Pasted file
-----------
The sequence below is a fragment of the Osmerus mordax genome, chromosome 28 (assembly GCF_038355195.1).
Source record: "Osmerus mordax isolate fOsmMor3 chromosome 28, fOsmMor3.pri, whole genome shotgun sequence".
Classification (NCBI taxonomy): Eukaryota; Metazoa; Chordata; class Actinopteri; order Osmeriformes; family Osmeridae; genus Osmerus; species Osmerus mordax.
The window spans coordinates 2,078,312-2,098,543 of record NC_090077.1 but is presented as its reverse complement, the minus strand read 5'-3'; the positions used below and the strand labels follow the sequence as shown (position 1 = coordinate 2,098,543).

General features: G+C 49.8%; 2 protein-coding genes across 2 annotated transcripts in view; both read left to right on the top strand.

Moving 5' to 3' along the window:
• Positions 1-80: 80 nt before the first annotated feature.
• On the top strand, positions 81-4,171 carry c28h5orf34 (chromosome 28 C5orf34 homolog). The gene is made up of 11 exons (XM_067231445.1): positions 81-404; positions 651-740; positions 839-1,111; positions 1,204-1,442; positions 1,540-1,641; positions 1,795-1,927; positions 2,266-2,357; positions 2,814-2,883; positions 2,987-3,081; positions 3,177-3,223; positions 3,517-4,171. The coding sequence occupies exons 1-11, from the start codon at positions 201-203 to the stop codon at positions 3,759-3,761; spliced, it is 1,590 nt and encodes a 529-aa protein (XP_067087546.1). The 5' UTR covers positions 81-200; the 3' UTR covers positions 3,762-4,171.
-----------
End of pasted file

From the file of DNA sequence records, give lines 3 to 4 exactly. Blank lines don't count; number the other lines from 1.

Classification (NCBI taxonomy): Eukaryota; Metazoa; Chordata; class Actinopteri; order Osmeriformes; family Osmeridae; genus Osmerus; species Osmerus mordax.
The window spans coordinates 2,078,312-2,098,543 of record NC_090077.1 but is presented as its reverse complement, the minus strand read 5'-3'; the positions used below and the strand labels follow the sequence as shown (position 1 = coordinate 2,098,543).